Prevention of central venous catheter-related infection in the neonatal unit: a literature review

Jacqueline E Taylor, Susan J McDonald, Kenneth Hark Hong Tan

Research output: Contribution to journalArticleResearchpeer-review

10 Citations (Scopus)


Central venous catheter infections are the leading cause of healthcare-associated bloodstream infections and contribute significantly to mortality and morbidity in neonatal intensive care units. Moreover, infection poses significant economic consequence which increased hospital costs and increased length of hospital stay. Prevention strategies are detailed in guidelines published by the Centers for Disease Control and Prevention (CDC) in the United States; nevertheless, recent surveys in neonatal units in the United States, and Australia and New Zealand demonstrate these are not always followed. This review discusses the numerous evidence-based strategies to prevent catheter infections including hand hygiene, maximal sterile barriers during insertion, skin disinfection, selection of insertion site, dressings, aseptic non-touch technique, disinfection of catheter hubs/ports, administration set management, prompt removal of catheter, antibiotic locks, systemic antibiotic prophylaxis and chlorhexidine bathing. Furthermore, it will describe different strategies that can be implemented into clinical practice to reduce infection rates. These include the use of care bundles including checklists, education and the use of CVC teams.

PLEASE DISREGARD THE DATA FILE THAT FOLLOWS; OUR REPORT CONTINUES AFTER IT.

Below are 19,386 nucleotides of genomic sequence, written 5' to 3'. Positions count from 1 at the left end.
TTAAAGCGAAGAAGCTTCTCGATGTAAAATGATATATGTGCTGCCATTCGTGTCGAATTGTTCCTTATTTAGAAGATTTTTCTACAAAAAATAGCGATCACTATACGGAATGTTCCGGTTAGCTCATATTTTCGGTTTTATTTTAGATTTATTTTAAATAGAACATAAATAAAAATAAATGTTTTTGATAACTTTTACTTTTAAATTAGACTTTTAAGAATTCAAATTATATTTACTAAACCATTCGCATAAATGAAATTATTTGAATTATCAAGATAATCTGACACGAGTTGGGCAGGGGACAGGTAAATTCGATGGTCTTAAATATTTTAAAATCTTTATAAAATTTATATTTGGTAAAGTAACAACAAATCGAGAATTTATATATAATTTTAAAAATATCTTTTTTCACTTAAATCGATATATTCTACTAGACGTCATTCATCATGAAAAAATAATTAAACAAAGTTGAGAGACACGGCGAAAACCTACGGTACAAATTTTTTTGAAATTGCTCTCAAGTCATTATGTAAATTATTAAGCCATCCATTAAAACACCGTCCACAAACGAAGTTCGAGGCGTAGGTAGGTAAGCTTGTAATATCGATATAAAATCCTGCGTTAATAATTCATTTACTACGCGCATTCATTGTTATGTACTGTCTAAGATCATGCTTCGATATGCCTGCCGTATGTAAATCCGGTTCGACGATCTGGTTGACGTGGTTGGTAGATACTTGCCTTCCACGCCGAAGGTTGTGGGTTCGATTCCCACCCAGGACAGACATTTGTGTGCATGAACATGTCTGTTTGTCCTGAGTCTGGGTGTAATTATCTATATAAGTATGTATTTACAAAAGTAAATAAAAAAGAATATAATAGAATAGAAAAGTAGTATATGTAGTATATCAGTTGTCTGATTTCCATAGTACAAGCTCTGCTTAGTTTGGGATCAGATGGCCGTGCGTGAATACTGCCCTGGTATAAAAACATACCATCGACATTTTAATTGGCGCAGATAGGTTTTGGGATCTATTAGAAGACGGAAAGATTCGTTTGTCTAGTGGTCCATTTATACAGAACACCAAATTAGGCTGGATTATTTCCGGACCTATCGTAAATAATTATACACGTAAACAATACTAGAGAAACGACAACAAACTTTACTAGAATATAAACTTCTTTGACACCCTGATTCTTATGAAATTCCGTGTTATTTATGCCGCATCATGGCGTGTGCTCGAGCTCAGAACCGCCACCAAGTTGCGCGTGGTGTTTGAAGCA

Original languageEnglish
Pages (from-to)1224 - 1230
Number of pages7
JournalThe Journal of Maternal-Fetal and Neonatal Medicine
Issue number10
Publication statusPublished - 2015

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